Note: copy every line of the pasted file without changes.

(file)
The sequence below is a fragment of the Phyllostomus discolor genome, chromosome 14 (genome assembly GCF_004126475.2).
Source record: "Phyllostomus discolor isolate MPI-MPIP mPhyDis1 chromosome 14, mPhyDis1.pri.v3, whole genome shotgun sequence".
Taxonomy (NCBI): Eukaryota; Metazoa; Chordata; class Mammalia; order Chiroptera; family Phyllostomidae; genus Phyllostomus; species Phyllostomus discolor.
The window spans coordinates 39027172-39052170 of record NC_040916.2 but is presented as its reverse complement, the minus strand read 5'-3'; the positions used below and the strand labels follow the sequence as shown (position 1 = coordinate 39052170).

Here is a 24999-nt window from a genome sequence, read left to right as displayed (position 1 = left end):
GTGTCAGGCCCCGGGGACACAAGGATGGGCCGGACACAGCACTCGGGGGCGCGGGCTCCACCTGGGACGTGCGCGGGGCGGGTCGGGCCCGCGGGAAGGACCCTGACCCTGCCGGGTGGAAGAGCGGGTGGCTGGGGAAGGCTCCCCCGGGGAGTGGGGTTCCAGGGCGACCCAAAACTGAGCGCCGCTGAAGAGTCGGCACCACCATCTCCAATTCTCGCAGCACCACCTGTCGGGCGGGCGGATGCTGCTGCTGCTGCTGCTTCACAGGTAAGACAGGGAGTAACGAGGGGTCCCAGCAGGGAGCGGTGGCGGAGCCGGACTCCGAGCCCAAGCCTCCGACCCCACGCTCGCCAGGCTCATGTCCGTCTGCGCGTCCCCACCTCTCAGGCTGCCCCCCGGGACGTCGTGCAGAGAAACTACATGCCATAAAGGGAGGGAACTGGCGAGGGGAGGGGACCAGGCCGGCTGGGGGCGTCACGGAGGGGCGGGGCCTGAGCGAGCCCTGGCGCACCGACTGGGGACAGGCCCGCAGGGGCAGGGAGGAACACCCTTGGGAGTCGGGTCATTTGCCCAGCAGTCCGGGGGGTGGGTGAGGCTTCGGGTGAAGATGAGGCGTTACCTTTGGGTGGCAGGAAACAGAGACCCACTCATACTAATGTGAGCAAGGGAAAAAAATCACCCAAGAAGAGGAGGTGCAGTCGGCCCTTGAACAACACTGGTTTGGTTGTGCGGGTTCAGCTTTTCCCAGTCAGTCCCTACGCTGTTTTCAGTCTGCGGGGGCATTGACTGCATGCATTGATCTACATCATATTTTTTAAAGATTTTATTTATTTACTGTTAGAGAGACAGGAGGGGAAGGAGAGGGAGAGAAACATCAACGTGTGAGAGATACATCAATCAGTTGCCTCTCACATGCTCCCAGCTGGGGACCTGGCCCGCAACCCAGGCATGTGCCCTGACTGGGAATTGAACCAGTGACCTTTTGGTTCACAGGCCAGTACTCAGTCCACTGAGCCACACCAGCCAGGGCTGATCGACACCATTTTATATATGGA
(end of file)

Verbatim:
The sequence below is a fragment of the Phyllostomus discolor genome, chromosome 14 (genome assembly GCF_004126475.2).
Source record: "Phyllostomus discolor isolate MPI-MPIP mPhyDis1 chromosome 14, mPhyDis1.pri.v3, whole genome shotgun sequence".
Taxonomy (NCBI): Eukaryota; Metazoa; Chordata; class Mammalia; order Chiroptera; family Phyllostomidae; genus Phyllostomus; species Phyllostomus discolor.
The window spans coordinates 39027172-39052170 of record NC_040916.2 but is presented as its reverse complement, the minus strand read 5'-3'; the positions used below and the strand labels follow the sequence as shown (position 1 = coordinate 39052170).

Here is a 24999-nt window from a genome sequence, read left to right as displayed (position 1 = left end):
GTGTCAGGCCCCGGGGACACAAGGATGGGCCGGACACAGCACTCGGGGGCGCGGGCTCCACCTGGGACGTGCGCGGGGCGGGTCGGGCCCGCGGGAAGGACCCTGACCCTGCCGGGTGGAAGAGCGGGTGGCTGGGGAAGGCTCCCCCGGGGAGTGGGGTTCCAGGGCGACCCAAAACTGAGCGCCGCTGAAGAGTCGGCACCACCATCTCCAATTCTCGCAGCACCACCTGTCGGGCGGGCGGATGCTGCTGCTGCTGCTGCTTCACAGGTAAGACAGGGAGTAACGAGGGGTCCCAGCAGGGAGCGGTGGCGGAGCCGGACTCCGAGCCCAAGCCTCCGACCCCACGCTCGCCAGGCTCATGTCCGTCTGCGCGTCCCCACCTCTCAGGCTGCCCCCCGGGACGTCGTGCAGAGAAACTACATGCCATAAAGGGAGGGAACTGGCGAGGGGAGGGGACCAGGCCGGCTGGGGGCGTCACGGAGGGGCGGGGCCTGAGCGAGCCCTGGCGCACCGACTGGGGACAGGCCCGCAGGGGCAGGGAGGAACACCCTTGGGAGTCGGGTCATTTGCCCAGCAGTCCGGGGGGTGGGTGAGGCTTCGGGTGAAGATGAGGCGTTACCTTTGGGTGGCAGGAAACAGAGACCCACTCATACTAATGTGAGCAAGGGAAAAAAATCACCCAAGAAGAGGAGGTGCAGTCGGCCCTTGAACAACACTGGTTTGGTTGTGCGGGTTCAGCTTTTCCCAGTCAGTCCCTACGCTGTTTTCAGTCTGCGGGGGCATTGACTGCATGCATTGATCTACATCATATTTTTTAAAGATTTTATTTATTTACTGTTAGAGAGACAGGAGGGGAAGGAGAGGGAGAGAAACATCAACGTGTGAGAGATACATCAATCAGTTGCCTCTCACATGCTCCCAGCTGGGGACCTGGCCCGCAACCCAGGCATGTGCCCTGACTGGGAATTGAACCAGTGACCTTTTGGTTCACAGGCCAGTACTCAGTCCACTGAGCCACACCAGCCAGGGCTGATCGACACCATTTTATATATGGA